Toll revenues from the Interstate 66 Express Lanes to the tune of $1 million will fund a second entrance to the McLean Metrorail Station.
The plan is to knock down part of a wall in order to add doors and an entrance, Fairfax County Department of Transportation Special Projects Division Chief Martha Coello said.
“It really enhances the ability for people who live or work north of the station to easily access it,” she said. “Hopefully, that gives them greater incentive to use transit, rather than use their own vehicle.”
Fairfax County aims to start work “in the next year or so,” she said.
Using 66 Inside the Beltway toll revenue, the Northern Virginia Transportation Commission awarded money to six “low-cost, low-risk” transit projects as part of its Commuter Choice program for the I-66 corridor, according to an announcement on Thursday (Dec. 10).
“We’re expanding the transportation network now using a conservative strategy focused on low-cost projects and longstanding assets to ensure access to convenient, safe and reliable choices whenever people are ready to commute,” NVTC Executive Director Kate Mattice said in a statement.
Both the scope and timeline of the program are more conservative this year due to a drop in toll revenue caused by the novel coronavirus. Pre-pandemic, Commuter Choice anticipated getting $25 million in grant funding for the 2021-22 fiscal year. Instead, tolled trips dropped by nearly 50%.
The announcement called Fairfax County’s application the strongest out of the six projects, which will receive a total of $3.5 million. Other picks included renewing service for three “existing, high-performing express bus services” and converting parts of one lane of Lee Highway in Arlington into a bus and HOV-only lane.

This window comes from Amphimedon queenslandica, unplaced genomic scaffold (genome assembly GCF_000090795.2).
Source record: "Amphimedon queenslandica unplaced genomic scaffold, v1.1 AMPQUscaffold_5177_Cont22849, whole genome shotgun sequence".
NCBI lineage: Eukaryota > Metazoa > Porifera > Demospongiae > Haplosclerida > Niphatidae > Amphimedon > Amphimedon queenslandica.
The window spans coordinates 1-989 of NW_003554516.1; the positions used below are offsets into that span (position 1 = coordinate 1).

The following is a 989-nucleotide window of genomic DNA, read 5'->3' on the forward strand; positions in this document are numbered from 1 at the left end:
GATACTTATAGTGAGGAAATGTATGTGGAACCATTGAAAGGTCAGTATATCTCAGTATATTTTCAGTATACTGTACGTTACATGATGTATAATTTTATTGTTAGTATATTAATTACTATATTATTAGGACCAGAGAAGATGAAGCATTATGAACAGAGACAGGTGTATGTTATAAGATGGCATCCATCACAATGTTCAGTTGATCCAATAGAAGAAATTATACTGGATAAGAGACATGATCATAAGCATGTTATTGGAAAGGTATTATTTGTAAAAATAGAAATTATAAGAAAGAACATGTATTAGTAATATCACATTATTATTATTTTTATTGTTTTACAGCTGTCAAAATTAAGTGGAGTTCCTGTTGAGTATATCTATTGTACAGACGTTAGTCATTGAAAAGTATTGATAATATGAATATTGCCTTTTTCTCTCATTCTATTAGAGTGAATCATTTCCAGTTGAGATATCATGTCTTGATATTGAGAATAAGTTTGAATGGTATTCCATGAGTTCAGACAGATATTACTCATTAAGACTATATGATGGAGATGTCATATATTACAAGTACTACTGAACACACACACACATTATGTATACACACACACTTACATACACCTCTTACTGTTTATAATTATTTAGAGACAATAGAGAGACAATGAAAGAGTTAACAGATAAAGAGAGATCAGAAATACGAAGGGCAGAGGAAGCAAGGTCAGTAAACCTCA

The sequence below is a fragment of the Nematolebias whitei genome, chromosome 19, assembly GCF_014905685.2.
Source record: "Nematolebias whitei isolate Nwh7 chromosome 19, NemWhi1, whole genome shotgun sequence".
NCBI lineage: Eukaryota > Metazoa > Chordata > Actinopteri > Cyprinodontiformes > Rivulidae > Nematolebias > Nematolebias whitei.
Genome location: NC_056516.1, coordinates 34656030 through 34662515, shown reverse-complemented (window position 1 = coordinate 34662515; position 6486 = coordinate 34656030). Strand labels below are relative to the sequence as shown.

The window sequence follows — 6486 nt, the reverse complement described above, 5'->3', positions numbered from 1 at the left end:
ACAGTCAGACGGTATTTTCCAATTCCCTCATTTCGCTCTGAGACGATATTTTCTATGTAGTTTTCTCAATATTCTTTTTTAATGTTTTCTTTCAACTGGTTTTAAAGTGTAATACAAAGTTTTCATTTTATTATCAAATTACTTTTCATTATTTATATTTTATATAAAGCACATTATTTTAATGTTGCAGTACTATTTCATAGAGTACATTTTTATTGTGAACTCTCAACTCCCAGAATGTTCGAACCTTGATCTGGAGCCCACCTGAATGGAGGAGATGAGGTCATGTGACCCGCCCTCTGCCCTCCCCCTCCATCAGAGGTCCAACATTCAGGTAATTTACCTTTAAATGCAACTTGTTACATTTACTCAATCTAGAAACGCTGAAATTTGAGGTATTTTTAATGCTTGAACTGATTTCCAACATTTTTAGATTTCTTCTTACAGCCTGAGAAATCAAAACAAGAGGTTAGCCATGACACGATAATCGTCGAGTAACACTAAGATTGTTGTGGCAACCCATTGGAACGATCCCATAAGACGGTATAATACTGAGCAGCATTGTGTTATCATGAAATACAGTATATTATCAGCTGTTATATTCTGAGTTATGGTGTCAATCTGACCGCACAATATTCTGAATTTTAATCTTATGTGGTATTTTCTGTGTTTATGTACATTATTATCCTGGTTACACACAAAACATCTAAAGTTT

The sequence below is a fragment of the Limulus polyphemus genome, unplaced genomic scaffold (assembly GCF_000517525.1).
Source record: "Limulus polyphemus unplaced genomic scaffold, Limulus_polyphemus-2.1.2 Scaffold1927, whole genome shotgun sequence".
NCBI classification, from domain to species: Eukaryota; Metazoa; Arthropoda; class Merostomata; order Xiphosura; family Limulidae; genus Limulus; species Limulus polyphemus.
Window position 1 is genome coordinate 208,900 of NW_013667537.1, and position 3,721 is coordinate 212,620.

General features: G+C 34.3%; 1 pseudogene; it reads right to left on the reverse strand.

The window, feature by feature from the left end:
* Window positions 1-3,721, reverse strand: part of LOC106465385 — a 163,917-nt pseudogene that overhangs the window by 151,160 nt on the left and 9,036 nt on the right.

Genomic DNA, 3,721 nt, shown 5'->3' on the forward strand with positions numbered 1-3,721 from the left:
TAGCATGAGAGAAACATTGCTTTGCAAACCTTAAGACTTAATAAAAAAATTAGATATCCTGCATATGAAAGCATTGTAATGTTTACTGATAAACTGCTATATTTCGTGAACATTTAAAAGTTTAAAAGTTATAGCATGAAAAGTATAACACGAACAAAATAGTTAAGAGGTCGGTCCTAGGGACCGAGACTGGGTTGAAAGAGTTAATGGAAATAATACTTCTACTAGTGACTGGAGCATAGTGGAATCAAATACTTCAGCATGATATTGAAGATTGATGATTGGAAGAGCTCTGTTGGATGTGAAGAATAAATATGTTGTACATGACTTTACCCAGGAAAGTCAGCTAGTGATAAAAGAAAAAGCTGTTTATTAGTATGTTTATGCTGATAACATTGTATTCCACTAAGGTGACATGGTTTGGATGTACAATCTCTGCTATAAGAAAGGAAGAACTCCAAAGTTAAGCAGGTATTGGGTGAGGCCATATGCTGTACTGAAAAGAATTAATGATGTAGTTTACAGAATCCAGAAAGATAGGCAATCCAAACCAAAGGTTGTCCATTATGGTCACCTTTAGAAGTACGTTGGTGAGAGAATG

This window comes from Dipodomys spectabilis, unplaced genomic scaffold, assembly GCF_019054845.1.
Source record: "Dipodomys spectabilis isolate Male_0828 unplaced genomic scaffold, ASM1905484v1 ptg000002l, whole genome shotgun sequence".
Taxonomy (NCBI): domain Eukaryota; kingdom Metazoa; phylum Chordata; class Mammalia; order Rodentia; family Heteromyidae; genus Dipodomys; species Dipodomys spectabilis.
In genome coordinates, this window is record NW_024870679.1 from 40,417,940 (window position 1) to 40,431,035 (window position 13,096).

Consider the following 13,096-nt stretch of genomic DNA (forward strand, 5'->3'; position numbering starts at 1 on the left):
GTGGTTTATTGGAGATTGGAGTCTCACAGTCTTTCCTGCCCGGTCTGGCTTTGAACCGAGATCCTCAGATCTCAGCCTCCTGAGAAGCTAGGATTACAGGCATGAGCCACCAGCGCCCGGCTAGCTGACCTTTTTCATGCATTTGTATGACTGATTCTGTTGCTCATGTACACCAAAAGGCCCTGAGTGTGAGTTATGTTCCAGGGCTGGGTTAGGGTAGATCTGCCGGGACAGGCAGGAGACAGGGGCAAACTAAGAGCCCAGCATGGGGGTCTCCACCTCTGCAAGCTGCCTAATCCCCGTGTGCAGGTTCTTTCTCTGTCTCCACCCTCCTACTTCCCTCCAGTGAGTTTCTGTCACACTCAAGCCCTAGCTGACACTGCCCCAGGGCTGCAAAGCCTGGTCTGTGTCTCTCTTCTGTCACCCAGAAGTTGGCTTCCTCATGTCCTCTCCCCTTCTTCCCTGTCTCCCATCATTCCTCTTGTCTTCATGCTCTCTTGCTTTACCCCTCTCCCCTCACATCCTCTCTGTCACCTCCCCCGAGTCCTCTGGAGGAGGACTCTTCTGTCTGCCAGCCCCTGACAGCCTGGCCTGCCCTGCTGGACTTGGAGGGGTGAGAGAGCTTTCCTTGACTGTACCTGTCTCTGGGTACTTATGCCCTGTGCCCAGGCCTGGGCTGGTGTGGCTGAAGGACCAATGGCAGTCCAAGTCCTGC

Staff picked this batch of projects because it “minimizes the risk around the uncertainty of a return to pre-pandemic traffic volumes and makes the best use of the minimal available toll revenues,” NVTC says.
According to Commuter Choice, the program has enough money saved from previous years to continue existing projects and fund new projects.
Coello said the McLean Metro Station project “is a bit unusual” in that it was not formally part of a capital improvements plan, but rather, arose during a rezoning application from Capital One in 2012.
Working with the Washington Metropolitan Area Transit Authority, a team from Capital One designed the entrance, she said. The county received the exact amount it applied for, but Capital One has pledged to contribute to overages.
Coello says Fairfax County has been waiting for the right time to develop the site. Back in 2012, the change was not urgent enough to justify spending the money.
“Having an opportunity like Commuter Choice, this was kind of a golden opportunity,” she said. “It was a case of the right place, right time, right pieces falling in place.”
Since the Commonwealth of Virginia and NVTC established the program in 2017, Commuter Choice has provided more than $60 million grant funding to 36 projects in Northern Virginia.
Staff photo by Jay Westcott
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